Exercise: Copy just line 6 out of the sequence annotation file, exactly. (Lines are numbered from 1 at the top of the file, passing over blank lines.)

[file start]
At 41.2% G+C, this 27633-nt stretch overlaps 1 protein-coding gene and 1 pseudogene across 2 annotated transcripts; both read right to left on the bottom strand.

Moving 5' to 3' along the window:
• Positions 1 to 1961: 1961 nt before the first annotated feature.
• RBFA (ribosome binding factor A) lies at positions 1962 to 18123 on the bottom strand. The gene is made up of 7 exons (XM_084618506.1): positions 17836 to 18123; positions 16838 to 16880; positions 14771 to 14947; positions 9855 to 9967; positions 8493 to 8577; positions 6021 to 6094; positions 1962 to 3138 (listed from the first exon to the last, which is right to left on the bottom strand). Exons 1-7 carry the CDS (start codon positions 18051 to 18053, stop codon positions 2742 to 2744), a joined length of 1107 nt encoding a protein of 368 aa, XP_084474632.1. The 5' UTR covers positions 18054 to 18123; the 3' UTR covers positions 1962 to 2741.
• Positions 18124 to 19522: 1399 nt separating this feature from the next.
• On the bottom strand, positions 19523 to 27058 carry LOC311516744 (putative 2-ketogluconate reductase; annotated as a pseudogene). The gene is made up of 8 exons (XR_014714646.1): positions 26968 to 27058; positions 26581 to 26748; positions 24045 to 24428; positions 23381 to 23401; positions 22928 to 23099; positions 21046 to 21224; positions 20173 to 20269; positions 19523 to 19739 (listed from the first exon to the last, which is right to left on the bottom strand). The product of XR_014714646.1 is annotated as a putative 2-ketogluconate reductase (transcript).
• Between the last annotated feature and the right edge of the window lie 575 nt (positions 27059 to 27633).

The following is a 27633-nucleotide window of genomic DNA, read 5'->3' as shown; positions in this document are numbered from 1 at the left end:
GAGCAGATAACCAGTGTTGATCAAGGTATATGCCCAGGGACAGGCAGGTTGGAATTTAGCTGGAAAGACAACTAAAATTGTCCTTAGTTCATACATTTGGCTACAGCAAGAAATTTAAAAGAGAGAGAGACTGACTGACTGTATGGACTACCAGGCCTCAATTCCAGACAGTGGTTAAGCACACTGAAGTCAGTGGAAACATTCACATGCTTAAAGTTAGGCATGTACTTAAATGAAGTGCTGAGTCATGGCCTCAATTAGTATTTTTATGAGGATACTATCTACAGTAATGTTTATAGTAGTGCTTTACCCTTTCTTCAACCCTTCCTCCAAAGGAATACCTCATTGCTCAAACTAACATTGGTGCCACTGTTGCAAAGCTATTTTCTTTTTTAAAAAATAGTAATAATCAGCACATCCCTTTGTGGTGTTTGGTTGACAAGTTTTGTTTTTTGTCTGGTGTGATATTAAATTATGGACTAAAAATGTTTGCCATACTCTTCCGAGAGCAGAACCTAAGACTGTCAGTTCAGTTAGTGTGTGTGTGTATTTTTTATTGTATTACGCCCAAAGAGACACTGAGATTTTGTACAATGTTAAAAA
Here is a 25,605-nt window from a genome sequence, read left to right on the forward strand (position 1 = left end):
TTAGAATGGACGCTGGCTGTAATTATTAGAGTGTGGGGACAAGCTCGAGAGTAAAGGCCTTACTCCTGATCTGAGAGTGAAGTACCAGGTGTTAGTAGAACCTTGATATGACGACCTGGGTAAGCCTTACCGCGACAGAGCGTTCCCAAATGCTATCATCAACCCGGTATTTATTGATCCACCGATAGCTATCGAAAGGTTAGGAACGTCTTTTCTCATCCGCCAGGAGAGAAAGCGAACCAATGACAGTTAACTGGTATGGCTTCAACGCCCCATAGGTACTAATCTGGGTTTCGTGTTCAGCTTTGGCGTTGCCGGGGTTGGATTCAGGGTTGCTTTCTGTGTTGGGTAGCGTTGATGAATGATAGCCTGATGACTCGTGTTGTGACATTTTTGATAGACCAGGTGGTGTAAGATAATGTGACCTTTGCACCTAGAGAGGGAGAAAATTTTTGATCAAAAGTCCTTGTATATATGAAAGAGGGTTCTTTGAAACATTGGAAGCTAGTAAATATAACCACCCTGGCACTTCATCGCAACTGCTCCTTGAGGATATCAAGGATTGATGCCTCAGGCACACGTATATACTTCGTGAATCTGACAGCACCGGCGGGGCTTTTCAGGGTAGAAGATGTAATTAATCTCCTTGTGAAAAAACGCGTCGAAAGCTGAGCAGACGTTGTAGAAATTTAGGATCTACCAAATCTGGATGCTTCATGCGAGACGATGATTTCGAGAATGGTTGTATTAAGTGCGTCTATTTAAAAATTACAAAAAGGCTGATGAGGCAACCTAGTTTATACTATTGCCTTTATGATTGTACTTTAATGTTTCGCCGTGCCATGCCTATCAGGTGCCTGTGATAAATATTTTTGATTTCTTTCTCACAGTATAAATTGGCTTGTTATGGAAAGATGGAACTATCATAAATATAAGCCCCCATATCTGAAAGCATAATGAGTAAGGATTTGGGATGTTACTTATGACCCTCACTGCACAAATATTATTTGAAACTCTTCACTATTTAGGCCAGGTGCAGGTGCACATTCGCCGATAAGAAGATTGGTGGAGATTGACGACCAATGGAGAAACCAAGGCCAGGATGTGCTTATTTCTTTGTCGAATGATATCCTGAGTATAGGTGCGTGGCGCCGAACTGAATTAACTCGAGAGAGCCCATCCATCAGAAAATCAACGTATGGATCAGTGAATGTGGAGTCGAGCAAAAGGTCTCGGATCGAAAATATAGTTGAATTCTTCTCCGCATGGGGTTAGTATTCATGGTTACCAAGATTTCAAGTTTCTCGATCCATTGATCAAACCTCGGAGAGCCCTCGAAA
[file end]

• On the bottom strand, positions 19523 to 27058 carry LOC311516744 (putative 2-ketogluconate reductase; annotated as a pseudogene). The gene is made up of 8 exons (XR_014714646.1): positions 26968 to 27058; positions 26581 to 26748; positions 24045 to 24428; positions 23381 to 23401; positions 22928 to 23099; positions 21046 to 21224; positions 20173 to 20269; positions 19523 to 19739 (listed from the first exon to the last, which is right to left on the bottom strand). The product of XR_014714646.1 is annotated as a putative 2-ketogluconate reductase (transcript).